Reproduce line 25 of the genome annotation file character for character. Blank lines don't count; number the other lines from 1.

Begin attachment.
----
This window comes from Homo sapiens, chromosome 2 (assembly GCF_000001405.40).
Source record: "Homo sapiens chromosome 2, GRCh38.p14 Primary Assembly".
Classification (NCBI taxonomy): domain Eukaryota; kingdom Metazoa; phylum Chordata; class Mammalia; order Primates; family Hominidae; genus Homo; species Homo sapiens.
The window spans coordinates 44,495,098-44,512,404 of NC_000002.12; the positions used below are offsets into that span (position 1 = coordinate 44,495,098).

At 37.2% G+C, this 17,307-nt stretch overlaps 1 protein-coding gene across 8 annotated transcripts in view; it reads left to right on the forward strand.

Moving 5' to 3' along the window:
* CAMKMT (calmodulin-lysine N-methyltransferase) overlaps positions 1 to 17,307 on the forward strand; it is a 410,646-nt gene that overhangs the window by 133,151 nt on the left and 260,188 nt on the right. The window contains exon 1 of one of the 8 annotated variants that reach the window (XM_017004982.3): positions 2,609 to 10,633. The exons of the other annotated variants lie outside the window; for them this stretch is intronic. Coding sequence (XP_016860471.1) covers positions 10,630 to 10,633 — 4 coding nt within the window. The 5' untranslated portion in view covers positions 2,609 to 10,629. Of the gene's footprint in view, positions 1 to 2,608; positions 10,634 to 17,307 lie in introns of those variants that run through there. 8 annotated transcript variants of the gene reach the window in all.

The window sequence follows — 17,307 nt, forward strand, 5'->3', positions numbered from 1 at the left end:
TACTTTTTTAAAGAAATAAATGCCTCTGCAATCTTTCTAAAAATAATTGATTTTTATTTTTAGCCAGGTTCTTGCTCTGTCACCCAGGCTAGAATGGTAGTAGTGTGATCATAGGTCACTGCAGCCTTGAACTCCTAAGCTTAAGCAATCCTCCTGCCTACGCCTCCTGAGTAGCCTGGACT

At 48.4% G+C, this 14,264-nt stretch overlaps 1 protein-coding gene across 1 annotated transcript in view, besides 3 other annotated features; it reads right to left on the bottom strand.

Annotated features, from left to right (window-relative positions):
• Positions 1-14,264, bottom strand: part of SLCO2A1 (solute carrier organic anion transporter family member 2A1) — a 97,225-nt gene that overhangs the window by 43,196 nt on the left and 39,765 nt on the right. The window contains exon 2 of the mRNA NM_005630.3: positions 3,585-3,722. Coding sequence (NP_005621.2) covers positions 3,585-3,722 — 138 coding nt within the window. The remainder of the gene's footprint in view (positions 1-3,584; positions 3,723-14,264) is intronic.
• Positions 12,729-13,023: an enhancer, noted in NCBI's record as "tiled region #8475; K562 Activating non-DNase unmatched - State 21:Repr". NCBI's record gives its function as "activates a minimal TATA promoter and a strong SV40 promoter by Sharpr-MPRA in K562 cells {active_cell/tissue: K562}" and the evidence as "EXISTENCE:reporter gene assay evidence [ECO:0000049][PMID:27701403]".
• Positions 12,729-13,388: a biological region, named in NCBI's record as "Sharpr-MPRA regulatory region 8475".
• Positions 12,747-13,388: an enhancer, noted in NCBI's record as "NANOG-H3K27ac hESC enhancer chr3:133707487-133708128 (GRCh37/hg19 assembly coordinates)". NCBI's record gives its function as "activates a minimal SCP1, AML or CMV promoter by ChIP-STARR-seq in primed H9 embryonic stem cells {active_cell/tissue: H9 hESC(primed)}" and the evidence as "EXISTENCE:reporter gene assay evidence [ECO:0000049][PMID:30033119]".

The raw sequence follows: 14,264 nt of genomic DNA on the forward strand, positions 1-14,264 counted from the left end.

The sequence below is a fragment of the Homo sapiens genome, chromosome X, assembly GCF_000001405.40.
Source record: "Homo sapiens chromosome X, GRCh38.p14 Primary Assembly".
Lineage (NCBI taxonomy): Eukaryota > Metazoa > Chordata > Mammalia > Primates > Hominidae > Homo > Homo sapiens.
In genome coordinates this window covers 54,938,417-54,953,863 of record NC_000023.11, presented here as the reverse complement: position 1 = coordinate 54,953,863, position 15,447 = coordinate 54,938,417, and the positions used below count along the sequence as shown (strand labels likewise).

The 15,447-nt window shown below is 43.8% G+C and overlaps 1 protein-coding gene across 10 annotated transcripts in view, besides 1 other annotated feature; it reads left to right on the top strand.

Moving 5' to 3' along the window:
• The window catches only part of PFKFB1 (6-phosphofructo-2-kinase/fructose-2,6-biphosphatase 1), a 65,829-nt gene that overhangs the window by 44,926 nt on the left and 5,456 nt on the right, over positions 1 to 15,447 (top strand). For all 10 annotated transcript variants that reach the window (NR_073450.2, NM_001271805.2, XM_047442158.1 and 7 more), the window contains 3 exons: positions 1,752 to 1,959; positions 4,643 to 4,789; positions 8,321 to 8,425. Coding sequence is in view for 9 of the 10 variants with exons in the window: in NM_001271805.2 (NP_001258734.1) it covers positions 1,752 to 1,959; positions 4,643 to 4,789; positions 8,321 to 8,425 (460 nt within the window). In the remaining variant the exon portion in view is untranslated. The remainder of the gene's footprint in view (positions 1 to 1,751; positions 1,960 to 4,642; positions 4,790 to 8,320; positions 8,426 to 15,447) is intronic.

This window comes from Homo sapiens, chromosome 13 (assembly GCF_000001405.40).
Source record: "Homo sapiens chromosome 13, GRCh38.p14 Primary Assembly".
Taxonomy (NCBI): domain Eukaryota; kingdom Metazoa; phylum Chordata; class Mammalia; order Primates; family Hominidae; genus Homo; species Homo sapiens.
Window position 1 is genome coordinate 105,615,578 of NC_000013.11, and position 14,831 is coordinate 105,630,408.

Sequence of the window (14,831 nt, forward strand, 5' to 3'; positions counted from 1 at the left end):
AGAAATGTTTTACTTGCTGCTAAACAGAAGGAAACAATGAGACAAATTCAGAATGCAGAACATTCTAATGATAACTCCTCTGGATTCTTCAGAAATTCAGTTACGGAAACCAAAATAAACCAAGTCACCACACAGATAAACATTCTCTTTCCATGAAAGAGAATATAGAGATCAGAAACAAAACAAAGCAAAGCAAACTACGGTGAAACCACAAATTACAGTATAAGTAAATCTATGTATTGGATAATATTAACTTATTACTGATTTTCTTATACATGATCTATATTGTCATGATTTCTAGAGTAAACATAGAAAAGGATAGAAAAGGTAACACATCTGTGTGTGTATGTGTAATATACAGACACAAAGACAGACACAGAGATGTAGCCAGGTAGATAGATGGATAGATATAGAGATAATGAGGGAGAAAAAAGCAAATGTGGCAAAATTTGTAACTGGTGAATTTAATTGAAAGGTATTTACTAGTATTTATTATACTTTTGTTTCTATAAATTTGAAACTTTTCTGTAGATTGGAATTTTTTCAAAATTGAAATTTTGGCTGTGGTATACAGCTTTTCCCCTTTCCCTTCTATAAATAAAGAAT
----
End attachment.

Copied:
Source record: "Homo sapiens chromosome 13, GRCh38.p14 Primary Assembly".